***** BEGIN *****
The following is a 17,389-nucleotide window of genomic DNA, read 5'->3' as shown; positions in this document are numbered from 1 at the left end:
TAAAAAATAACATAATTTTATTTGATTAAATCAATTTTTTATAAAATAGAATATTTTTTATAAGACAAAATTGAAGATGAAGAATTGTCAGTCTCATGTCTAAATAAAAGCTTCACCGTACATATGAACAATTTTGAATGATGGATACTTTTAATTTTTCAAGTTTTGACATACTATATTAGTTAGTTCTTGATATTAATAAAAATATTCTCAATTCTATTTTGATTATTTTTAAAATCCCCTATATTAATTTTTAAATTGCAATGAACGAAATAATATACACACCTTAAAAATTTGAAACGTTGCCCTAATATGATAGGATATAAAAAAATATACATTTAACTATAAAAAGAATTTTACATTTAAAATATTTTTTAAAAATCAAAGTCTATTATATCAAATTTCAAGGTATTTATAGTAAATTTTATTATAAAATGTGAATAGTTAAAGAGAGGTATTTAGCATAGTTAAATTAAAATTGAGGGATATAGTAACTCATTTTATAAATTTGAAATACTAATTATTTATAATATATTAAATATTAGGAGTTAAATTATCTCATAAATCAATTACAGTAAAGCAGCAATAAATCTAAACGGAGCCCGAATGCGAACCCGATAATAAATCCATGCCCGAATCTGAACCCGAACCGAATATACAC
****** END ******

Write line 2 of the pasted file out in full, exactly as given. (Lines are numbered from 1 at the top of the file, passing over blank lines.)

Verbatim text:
TAAAAAATAACATAATTTTATTTGATTAAATCAATTTTTTATAAAATAGAATATTTTTTATAAGACAAAATTGAAGATGAAGAATTGTCAGTCTCATGTCTAAATAAAAGCTTCACCGTACATATGAACAATTTTGAATGATGGATACTTTTAATTTTTCAAGTTTTGACATACTATATTAGTTAGTTCTTGATATTAATAAAAATATTCTCAATTCTATTTTGATTATTTTTAAAATCCCCTATATTAATTTTTAAATTGCAATGAACGAAATAATATACACACCTTAAAAATTTGAAACGTTGCCCTAATATGATAGGATATAAAAAAATATACATTTAACTATAAAAAGAATTTTACATTTAAAATATTTTTTAAAAATCAAAGTCTATTATATCAAATTTCAAGGTATTTATAGTAAATTTTATTATAAAATGTGAATAGTTAAAGAGAGGTATTTAGCATAGTTAAATTAAAATTGAGGGATATAGTAACTCATTTTATAAATTTGAAATACTAATTATTTATAATATATTAAATATTAGGAGTTAAATTATCTCATAAATCAATTACAGTAAAGCAGCAATAAATCTAAACGGAGCCCGAATGCGAACCCGATAATAAATCCATGCCCGAATCTGAACCCGAACCGAATATACAC